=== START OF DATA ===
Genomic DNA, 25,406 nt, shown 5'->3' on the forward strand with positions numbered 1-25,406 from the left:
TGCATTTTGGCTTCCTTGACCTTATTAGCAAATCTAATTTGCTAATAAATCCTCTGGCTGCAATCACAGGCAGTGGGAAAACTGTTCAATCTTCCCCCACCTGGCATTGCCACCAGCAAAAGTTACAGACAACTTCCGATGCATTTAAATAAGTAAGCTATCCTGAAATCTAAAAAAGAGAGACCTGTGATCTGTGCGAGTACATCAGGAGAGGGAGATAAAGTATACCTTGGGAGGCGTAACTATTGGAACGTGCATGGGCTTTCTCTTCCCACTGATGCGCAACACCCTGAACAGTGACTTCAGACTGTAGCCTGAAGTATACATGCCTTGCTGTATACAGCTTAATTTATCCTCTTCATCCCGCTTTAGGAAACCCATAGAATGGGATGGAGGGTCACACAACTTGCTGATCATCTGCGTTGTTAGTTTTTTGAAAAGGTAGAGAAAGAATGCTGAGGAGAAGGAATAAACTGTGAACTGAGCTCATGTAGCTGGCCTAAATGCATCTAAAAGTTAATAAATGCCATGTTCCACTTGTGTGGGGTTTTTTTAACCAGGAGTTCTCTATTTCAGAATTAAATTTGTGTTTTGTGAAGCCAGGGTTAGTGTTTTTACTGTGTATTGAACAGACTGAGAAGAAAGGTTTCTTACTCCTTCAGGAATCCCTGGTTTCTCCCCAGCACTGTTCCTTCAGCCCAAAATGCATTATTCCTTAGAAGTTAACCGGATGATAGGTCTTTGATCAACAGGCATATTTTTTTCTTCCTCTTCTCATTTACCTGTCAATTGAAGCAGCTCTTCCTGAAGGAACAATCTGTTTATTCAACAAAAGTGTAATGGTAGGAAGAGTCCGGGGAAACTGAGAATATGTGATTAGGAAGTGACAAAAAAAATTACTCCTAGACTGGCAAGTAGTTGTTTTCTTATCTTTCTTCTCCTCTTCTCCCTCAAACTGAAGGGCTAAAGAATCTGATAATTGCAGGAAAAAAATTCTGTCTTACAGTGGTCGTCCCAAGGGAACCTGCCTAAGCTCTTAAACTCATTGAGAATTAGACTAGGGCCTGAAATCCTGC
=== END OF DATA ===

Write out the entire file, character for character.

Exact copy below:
Genomic DNA, 25,406 nt, shown 5'->3' on the forward strand with positions numbered 1-25,406 from the left:
TGCATTTTGGCTTCCTTGACCTTATTAGCAAATCTAATTTGCTAATAAATCCTCTGGCTGCAATCACAGGCAGTGGGAAAACTGTTCAATCTTCCCCCACCTGGCATTGCCACCAGCAAAAGTTACAGACAACTTCCGATGCATTTAAATAAGTAAGCTATCCTGAAATCTAAAAAAGAGAGACCTGTGATCTGTGCGAGTACATCAGGAGAGGGAGATAAAGTATACCTTGGGAGGCGTAACTATTGGAACGTGCATGGGCTTTCTCTTCCCACTGATGCGCAACACCCTGAACAGTGACTTCAGACTGTAGCCTGAAGTATACATGCCTTGCTGTATACAGCTTAATTTATCCTCTTCATCCCGCTTTAGGAAACCCATAGAATGGGATGGAGGGTCACACAACTTGCTGATCATCTGCGTTGTTAGTTTTTTGAAAAGGTAGAGAAAGAATGCTGAGGAGAAGGAATAAACTGTGAACTGAGCTCATGTAGCTGGCCTAAATGCATCTAAAAGTTAATAAATGCCATGTTCCACTTGTGTGGGGTTTTTTTAACCAGGAGTTCTCTATTTCAGAATTAAATTTGTGTTTTGTGAAGCCAGGGTTAGTGTTTTTACTGTGTATTGAACAGACTGAGAAGAAAGGTTTCTTACTCCTTCAGGAATCCCTGGTTTCTCCCCAGCACTGTTCCTTCAGCCCAAAATGCATTATTCCTTAGAAGTTAACCGGATGATAGGTCTTTGATCAACAGGCATATTTTTTTCTTCCTCTTCTCATTTACCTGTCAATTGAAGCAGCTCTTCCTGAAGGAACAATCTGTTTATTCAACAAAAGTGTAATGGTAGGAAGAGTCCGGGGAAACTGAGAATATGTGATTAGGAAGTGACAAAAAAAATTACTCCTAGACTGGCAAGTAGTTGTTTTCTTATCTTTCTTCTCCTCTTCTCCCTCAAACTGAAGGGCTAAAGAATCTGATAATTGCAGGAAAAAAATTCTGTCTTACAGTGGTCGTCCCAAGGGAACCTGCCTAAGCTCTTAAACTCATTGAGAATTAGACTAGGGCCTGAAATCCTGC